Well, deciding what is in the public interest and the ability to generate public profit are just as corrupting. But it goes beyond dollars. The raw power to control human behavior is at work here. And competing governments will spend enormous amounts to keep it.

    In the private world when private parties have a dispute they resolve it through a disinterested judge. When governments fight over land use, they resolve it though a political body called LUBA.

    And we call this progress?

  3. Fred says:

    This seems like a bizarre position taken by the city. Unfortunately the public is shut out as to the real motives behind the cities actions as all the dicussion was done behind closed doors.

  4. Jesse Sims says:

    All government agencies want power over all things. It’s in the nature of the beast.
    They are sure to overlook private landowner rights when they can tie this up in court and bankrupt the landowners with our tax dollars. Sad day in America.
    Albany’s City Council is a socialist joke.

  5. J. Jacobson says:

    One can assume from Kellum’s remarks that he’s just applied for something at the County Level. His remarks sound an awful lot like those ex-Acting Attorney General made when he was auditioning for that position. Kellum’s remarks beg the question, just who exactly is he working for…the people of Albany or something else.

    • Al Nyman says:

      I think the city ought to tell the feds what to do as there appears to be no limit on local and state over reach.

  6. Ray Kopczynski says:

    “My opinion is, if you want to solve a problem you do not spit in the face of the person you are trying to negotiate with.”

    Considering LUBA’s upholding the city’s appeal of the county’s previous attempt to end-run the existing rules, why is the intent to appeal surprising at all? The underlying issues are exactly the same. (HH – ‘Last year, LUBA upheld the city’s stand and blocked Daniel and Sheila Headings from dividing a 2-acre parcel on Scravel Hill Road, three-tenths of a mile outside the city limits. That request, too, had been approved by the county commissioners over the city’s objections.’)

    This is simply a notice of intent to appeal with opportunity to not have to do so: (‘…but also ‘to enter into discussion with the county to come to a resolution” in that and similar disputes. – HH’)

    It shows the ongoing (and working) processes in place to resolve issues…nothing more.

    • S. Whittle says:

      This reader begs to differ. The idea that a City can disallow what is otherwise fully legal land use because the City might grab that land in the future is tantamount to making landowners guilty of Thought Crime.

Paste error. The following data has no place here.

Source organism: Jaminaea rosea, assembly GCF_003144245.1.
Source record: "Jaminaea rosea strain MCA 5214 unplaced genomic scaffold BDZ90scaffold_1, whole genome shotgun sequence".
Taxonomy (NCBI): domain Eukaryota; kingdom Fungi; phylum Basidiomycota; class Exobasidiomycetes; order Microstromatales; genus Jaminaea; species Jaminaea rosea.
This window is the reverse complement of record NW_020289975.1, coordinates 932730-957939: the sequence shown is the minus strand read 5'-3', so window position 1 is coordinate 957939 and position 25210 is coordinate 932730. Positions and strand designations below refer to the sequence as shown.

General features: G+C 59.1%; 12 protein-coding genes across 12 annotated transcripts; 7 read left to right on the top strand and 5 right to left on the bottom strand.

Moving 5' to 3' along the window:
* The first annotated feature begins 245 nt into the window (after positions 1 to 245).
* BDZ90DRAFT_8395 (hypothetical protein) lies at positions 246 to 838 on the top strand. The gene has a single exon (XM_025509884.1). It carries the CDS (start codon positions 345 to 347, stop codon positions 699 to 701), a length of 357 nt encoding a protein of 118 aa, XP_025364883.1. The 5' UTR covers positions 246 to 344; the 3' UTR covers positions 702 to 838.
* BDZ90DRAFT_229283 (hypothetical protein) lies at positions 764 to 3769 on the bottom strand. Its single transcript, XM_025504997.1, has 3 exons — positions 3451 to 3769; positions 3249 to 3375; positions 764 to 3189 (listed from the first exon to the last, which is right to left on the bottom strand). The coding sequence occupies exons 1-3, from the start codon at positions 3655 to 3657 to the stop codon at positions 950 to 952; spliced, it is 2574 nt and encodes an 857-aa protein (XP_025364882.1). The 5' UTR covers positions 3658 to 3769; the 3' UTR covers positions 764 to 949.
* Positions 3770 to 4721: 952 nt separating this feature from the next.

Landowners thought they were in compliance. The City Thought Squad says, NO! They’re being thoughtful about the future. The City’s thought: if landowners thought they’rewinningl, they thought wrong. Thought Crime – it’s in all our futures.

  7. Don says:

    Guess the CITY OF ALBANY has all of their affairs in order.

  8. L. LaRosseau says:

    All those complaining on the Right should be pleased about the current divided-government smackdown Hering outlines. The City and the County at loggerheads – precisely the outcome anticipated by the Founding Fathers. (one can only imagine how much better the nation might be now had Founding Mothers and some others been included back then)

    One need only look at the Federal government. Washington DC has ground to a halt (with the exception of investigatory efforts) thanks to the Dems taking control of the House chamber. Divided, we stand. United, we overreach.

    The writers of the Constitution built this in on purpose, so if you’re a fan of that document, you ought be excited by the idea of the wack-doodles at the County Commission locked in combat with the City Council Wrecking Crew. By the time this baby wends it’s way through the hoops, no one will remember what it was all about.

  9. Greg Krpalek says:

    So much for being outstanding citizens and tax payors in the community for years and being private land owners! The city should reconsider their decision on this one. They have this one wrong.

  10. Bryan says:

    Such BS! It’s private land! Time to revolt against government overreach! You want to have a say then buy the land, that’s the way it works!

  11. Cheryl P says:

    I could see blocking it if the intent was to build apartment complexes on the land, but two, single-family houses?!? But then again, maybe that is the issue. I’m sure the tax revenue on an apartment complex is greater than a single-family dwelling and Albany is clearly about the Benjamins.